New Economics Papers
on Collective Decision-Making
Issue of 2008‒07‒14
five papers chosen by

  1. The Myth of the Myth of the Rational Voter By Dave Colander
  2. The Impact of Immigration on Election Outcomes in Danish Municipalities By Gerdes, Christer; Wadensjö, Eskil
  3. From Individual Attitudes towards Migrants to Migration Policy Outcomes: Theory and Evidence By Facchini, Giovanni; Mayda, Anna Maria
  4. Why Populist Democracy Promotes Market Liberalization By Grosjean, Pauline; Senik, Claudia
  5. Between Agora and Shopping Mall By Falkinger, Josef

  1. By: Dave Colander
    Abstract: This paper argues that Bryan Caplan’s Myth of the Rational Voter overstates in case against democracy by not dealing with what might be called the historical/instrumentalist argument for democracy. It argues that the case for democracy that he attacks is primarily an academic exercise, which makes his argument against that case also an academic exercise. It further argues that the supposed policy choice that Caplan presents between the market and democracy is not the correct choice, and that his proposals that economists should be given more voting weight in the democratic decision process is inappropriate.
    Date: 2008–07
  2. By: Gerdes, Christer (SOFI, Stockholm University); Wadensjö, Eskil (Stockholm University)
    Abstract: In this paper we study the effects on support for different political parties due to an increase in the immigrant share in Danish municipalities during the period 1989-2001. We find that the immigrant share has some notable effects. The anti-immigration parties are among those that win votes when the immigrant share increases, but a pro-immigration party on the left also gains from an increase in the immigrant share. The non-socialist party that is most pro-immigration, however, loses votes when the immigrant share increases. Our results indicate that in the elections some Danish voters voice their displeasure about immigration in their own neighbourhood. But we find no clear indication of a general decline in support for the welfare state on account of immigration, as several scholars have been predicting.
    Keywords: immigration, immigrants, elections, racism, xenophobia
    JEL: J15 J61 D72
    Date: 2008–07
  3. By: Facchini, Giovanni (University of Essex); Mayda, Anna Maria (Georgetown University)
    Abstract: In democratic societies individual attitudes of voters represent the foundations of policy making. We start by analyzing patterns in public opinion on migration and find that, across countries of different income levels, only a small minority of voters favour more open migration policies. Next we investigate the determinants of voters' preferences towards immigration from a theoretical and empirical point of view. Our analysis supports the role played by economic channels (labour market, welfare state, efficiency gains) using both the 1995 and 2003 rounds of the ISSP survey. The second part of the paper examines how attitudes translate into a migration policy outcome. We consider two alternative political-economy frameworks: the median voter and the interest groups model. On the one hand, the restrictive policies in place across destination countries and the very low fractions of voters favouring immigration are consistent with the median voter framework. At the same time, given the extent of individual-level opposition to immigration that appears in the data, it is somewhat puzzling, in a median-voter perspective, that migration flows take place at all. Interest-groups dynamics have the potential to explain this puzzle. We find evidence from regression analysis supporting both political-economy frameworks.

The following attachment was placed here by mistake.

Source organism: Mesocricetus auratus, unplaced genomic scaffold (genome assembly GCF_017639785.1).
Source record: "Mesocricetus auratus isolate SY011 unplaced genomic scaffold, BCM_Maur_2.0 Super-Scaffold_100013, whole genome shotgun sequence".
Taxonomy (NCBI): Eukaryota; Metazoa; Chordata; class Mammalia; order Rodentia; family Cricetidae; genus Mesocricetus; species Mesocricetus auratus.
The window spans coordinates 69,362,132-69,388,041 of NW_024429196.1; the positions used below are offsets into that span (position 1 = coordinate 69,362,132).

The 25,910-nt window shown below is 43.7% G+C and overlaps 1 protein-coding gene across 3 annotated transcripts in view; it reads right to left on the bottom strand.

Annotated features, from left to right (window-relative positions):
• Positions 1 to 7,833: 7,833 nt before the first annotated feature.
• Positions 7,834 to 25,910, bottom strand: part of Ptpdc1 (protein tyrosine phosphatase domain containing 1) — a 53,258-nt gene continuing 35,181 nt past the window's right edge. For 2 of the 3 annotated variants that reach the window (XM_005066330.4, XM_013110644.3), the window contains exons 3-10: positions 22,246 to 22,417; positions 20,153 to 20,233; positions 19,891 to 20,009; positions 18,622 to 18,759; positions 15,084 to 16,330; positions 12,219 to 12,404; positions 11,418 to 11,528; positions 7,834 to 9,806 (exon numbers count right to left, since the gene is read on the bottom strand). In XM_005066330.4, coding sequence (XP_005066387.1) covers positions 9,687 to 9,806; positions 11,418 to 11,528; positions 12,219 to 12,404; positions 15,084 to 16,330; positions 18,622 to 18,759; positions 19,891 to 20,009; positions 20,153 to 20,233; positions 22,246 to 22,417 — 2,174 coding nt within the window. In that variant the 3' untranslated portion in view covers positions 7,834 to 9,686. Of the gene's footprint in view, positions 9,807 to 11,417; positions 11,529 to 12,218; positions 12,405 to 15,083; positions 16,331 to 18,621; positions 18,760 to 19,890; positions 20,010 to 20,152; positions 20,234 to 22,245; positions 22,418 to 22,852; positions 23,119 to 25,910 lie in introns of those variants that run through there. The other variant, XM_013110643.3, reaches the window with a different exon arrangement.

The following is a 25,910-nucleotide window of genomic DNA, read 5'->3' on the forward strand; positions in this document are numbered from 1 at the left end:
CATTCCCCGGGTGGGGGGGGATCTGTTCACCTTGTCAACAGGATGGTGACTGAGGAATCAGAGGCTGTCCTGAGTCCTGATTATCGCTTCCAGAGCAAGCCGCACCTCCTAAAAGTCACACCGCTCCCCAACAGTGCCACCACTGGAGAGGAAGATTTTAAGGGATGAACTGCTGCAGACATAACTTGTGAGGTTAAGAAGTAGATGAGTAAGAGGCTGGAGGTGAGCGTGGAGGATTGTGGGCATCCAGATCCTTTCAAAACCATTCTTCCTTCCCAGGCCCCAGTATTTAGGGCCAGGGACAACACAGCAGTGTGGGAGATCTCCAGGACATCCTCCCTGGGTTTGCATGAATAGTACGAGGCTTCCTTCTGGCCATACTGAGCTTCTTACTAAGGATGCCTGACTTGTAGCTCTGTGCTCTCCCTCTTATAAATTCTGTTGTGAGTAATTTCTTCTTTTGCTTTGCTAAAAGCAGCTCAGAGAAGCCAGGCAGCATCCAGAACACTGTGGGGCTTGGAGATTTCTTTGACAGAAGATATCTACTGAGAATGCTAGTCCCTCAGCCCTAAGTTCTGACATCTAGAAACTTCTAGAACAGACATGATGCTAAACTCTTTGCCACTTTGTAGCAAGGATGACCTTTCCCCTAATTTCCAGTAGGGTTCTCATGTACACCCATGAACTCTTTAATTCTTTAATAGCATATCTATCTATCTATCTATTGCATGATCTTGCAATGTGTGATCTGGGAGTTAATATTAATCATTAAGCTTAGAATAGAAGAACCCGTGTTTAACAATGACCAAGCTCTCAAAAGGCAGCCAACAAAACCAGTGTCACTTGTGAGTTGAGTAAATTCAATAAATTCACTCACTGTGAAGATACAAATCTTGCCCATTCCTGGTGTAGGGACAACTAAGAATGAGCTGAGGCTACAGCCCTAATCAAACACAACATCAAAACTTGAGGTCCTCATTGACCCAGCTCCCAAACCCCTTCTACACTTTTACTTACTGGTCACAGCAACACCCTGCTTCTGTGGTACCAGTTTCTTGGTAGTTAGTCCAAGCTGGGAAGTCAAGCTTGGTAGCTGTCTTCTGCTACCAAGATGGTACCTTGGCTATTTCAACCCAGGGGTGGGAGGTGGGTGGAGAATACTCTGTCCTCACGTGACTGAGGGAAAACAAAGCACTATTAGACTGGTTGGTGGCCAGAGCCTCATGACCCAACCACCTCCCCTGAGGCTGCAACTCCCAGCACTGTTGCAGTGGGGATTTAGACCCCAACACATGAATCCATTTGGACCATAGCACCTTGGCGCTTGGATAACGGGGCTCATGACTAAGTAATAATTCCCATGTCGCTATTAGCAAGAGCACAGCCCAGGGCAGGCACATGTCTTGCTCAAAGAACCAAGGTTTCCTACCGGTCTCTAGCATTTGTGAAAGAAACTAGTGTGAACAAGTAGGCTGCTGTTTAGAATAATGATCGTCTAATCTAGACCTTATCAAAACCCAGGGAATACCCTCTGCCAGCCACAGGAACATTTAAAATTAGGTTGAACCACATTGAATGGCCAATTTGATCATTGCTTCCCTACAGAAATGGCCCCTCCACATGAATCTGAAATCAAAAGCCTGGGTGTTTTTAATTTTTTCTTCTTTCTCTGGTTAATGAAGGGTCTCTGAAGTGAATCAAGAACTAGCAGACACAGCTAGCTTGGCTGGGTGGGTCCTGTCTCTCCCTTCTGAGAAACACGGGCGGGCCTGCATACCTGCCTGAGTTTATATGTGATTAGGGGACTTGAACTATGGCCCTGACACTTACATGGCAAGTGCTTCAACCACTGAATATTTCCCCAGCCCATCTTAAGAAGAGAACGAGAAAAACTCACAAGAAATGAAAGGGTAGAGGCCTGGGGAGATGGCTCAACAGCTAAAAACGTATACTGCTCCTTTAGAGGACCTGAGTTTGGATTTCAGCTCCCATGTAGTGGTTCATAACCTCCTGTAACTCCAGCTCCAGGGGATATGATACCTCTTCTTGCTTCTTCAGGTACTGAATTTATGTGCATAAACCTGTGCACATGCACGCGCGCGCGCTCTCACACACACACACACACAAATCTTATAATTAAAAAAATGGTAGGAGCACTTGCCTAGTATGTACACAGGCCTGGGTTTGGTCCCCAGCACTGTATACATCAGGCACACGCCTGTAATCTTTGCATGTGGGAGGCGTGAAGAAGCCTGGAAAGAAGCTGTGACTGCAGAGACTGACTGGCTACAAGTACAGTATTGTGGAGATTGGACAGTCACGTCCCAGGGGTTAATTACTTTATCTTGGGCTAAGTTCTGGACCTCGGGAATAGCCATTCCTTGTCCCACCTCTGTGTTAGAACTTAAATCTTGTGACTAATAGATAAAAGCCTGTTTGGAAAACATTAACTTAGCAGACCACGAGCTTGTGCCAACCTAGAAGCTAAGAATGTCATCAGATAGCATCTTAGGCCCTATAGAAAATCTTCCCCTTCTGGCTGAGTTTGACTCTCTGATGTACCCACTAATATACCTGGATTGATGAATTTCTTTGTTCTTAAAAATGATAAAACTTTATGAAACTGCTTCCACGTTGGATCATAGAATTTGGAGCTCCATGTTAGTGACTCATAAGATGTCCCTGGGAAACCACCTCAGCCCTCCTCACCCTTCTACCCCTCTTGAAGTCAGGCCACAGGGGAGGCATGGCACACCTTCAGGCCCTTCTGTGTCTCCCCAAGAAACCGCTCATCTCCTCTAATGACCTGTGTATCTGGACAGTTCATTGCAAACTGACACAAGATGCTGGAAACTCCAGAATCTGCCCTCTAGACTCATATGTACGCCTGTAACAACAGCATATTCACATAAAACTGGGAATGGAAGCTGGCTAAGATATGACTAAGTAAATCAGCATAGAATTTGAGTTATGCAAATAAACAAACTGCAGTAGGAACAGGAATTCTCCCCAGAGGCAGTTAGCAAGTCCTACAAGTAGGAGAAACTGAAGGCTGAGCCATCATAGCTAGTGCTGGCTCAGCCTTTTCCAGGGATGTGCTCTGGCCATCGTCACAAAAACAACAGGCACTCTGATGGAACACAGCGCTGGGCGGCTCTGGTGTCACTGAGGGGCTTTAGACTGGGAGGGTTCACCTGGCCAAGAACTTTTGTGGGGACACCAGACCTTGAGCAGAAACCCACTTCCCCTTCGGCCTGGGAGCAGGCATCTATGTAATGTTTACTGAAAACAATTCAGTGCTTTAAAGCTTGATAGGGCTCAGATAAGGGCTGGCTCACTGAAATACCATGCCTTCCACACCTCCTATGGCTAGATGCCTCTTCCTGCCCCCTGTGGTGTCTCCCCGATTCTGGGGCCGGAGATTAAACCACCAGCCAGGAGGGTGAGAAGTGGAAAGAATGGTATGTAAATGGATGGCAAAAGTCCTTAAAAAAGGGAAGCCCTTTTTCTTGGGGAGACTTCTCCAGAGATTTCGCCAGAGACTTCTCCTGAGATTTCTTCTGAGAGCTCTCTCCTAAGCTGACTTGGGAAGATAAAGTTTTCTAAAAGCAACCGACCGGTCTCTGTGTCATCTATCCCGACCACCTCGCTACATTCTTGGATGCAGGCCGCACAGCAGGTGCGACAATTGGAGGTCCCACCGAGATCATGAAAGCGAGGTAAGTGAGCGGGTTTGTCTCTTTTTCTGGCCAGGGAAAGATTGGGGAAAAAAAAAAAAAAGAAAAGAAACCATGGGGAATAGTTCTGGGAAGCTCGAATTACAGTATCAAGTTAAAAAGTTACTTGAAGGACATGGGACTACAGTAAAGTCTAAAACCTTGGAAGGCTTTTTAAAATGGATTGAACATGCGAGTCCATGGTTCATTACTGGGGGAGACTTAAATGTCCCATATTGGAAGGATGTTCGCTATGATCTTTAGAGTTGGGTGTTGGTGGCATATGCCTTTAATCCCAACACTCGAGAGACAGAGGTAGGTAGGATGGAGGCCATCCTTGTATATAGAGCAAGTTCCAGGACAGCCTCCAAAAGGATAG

Keywords: immigration policy, political economy, interest groups, median voter, immigration
    JEL: F22 J61
    Date: 2008–05
  4. By: Grosjean, Pauline (University of California, Berkeley); Senik, Claudia (University of Paris IV Sorbonne, PSE)
    Abstract: Using a new set of micro evidence from an original survey of 28 transition countries, we show that democracy increases citizens’ support for the market by guaranteeing income redistribution to inequality-averse agents. Our identification strategy relies on the restriction of the sample to inhabitants of open borders between formerly integrated countries, where people face the same level of market development and economic inequality, as well as the same historically inherited politico-economic culture. Democratic rights increase popular support for the market. This is true, in particular, of inequality-averse agents, provided that they trust political institutions. Our findings suggest that one solution to the recent electoral backlash of reformist parties in the former socialist block lies in a deepening of democracy.
    Keywords: democracy, income inequality, redistribution, market liberalization, trust
    JEL: D63 H1 H53 I38 O1 P26
    Date: 2008–06
  5. By: Falkinger, Josef (University of Zurich)
    Abstract: Advertisements provide consumers with knowledge about private products, whereas political information is required to provide voters with knowledge of public issues. Modern information technologies and globalization are increasing the exposure of individuals to information. Goods advertising is competing with political information for people's attention. This paper presents a politico-economic equilibrium model in which the tension between private and public agendas can be analysed. It is shown that in an information-rich society, international goods market integration tends to reduce the quality of public policy. Complementing economic integration with political integration can increase the gains from globalisation, though not in all cases.
    Keywords: globalisation, agenda-setting, information-rich societies, scarcity of attention, advertising
    JEL: D83 L86 H11
    Date: 2008–05

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